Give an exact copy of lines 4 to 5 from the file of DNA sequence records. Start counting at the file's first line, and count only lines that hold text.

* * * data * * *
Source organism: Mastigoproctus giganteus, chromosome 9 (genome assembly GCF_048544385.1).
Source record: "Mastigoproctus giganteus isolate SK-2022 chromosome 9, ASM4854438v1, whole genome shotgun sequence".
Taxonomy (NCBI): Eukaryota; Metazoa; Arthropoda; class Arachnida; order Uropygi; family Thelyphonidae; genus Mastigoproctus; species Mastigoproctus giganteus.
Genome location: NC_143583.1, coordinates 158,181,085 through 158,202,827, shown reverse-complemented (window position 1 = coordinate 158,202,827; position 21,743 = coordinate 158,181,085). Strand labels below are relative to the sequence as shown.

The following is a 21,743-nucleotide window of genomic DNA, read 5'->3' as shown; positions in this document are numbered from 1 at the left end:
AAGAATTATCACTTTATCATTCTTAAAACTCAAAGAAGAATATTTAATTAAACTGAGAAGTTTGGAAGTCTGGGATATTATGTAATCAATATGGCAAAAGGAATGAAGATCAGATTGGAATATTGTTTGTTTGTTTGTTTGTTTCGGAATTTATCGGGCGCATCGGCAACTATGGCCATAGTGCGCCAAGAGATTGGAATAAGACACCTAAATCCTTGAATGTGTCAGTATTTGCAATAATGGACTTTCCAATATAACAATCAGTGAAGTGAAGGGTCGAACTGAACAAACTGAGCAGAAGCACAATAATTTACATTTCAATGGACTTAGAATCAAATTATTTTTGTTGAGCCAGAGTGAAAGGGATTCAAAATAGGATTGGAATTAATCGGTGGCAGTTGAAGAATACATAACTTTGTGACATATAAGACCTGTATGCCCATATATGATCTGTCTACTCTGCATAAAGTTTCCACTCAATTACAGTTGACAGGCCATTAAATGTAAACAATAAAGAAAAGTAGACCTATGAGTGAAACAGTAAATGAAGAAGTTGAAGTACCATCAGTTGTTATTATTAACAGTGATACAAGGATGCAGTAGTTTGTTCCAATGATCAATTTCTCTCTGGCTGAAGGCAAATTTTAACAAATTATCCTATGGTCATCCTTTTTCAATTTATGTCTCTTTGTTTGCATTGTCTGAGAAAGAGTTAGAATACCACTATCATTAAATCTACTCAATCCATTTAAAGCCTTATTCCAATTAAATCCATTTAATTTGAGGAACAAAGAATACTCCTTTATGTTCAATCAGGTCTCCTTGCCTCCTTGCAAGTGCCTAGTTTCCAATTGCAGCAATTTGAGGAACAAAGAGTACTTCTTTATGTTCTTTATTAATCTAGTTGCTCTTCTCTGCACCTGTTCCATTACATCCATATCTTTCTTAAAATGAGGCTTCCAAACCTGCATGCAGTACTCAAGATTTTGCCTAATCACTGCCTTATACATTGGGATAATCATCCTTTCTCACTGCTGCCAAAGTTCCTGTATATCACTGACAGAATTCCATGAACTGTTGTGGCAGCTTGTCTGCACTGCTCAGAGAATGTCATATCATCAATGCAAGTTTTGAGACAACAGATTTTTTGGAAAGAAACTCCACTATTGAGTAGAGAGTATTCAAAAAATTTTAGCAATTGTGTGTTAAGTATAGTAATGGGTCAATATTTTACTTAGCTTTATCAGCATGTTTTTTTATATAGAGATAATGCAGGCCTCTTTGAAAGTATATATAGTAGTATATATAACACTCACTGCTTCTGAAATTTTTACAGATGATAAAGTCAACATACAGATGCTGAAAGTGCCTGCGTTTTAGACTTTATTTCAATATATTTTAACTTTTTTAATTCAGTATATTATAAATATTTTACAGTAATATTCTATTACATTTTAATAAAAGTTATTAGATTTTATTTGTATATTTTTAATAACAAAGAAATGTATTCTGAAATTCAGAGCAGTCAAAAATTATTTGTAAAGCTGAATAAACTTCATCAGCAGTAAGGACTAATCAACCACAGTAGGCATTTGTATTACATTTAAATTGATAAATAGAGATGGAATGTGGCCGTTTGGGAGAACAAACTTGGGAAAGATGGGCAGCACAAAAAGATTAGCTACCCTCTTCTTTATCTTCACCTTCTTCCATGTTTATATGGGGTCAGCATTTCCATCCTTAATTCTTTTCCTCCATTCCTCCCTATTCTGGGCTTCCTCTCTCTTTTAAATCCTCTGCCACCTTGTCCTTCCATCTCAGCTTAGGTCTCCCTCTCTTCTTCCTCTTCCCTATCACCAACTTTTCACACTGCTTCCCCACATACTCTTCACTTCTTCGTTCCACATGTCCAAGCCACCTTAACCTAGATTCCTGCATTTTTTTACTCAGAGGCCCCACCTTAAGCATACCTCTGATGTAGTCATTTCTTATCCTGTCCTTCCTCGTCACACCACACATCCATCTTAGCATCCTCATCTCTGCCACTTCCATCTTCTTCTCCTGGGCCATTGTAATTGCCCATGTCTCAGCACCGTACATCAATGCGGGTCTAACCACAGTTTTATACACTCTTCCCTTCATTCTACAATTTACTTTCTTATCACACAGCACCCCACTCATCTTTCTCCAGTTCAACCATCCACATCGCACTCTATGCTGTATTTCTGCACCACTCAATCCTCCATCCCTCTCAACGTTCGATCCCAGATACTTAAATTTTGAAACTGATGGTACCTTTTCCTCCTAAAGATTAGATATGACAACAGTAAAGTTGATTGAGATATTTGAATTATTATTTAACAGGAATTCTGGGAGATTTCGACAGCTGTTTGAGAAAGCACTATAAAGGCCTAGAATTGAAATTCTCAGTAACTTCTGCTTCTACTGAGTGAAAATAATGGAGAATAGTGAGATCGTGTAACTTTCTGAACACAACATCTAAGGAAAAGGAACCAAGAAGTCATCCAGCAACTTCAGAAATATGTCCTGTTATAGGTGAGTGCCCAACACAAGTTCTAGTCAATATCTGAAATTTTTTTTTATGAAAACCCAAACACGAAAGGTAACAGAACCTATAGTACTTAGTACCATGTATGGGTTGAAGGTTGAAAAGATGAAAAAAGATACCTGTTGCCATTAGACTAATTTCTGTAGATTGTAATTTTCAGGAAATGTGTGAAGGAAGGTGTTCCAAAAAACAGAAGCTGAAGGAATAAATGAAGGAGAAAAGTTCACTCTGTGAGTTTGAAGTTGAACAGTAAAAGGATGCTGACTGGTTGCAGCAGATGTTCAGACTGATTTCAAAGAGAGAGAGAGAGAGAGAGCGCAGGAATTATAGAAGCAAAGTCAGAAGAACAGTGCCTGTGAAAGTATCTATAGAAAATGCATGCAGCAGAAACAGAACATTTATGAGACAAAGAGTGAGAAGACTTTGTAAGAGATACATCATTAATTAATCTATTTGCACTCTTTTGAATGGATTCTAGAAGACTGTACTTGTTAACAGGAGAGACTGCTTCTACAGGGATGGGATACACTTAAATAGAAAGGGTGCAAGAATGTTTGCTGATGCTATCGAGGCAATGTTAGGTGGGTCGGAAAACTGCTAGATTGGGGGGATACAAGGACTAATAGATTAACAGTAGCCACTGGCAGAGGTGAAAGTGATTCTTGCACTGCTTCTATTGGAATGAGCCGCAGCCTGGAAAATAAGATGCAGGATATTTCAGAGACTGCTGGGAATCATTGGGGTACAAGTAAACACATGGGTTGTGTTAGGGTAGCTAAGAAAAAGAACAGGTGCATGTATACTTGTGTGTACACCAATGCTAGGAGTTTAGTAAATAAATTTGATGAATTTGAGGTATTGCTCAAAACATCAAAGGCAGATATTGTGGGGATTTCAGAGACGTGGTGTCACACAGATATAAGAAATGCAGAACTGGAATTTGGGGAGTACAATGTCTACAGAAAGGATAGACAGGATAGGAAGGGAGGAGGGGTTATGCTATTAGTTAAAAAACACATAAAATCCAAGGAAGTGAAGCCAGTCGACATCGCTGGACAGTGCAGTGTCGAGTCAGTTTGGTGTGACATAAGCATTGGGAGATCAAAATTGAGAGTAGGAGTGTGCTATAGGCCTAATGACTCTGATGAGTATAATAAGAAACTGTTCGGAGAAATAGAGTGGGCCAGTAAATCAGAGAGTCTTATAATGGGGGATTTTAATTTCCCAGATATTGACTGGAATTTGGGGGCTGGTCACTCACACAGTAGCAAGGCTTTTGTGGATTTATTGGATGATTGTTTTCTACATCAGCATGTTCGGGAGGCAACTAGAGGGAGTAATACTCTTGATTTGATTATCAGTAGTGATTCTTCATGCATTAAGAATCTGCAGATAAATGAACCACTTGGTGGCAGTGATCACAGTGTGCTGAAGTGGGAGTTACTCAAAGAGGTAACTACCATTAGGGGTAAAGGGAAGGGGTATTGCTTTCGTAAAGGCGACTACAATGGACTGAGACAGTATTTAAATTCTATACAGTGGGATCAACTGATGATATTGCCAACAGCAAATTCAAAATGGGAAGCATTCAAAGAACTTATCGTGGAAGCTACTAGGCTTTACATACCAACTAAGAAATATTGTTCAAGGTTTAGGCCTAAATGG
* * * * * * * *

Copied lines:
Genome location: NC_143583.1, coordinates 158,181,085 through 158,202,827, shown reverse-complemented (window position 1 = coordinate 158,202,827; position 21,743 = coordinate 158,181,085). Strand labels below are relative to the sequence as shown.

The following is a 21,743-nucleotide window of genomic DNA, read 5'->3' as shown; positions in this document are numbered from 1 at the left end: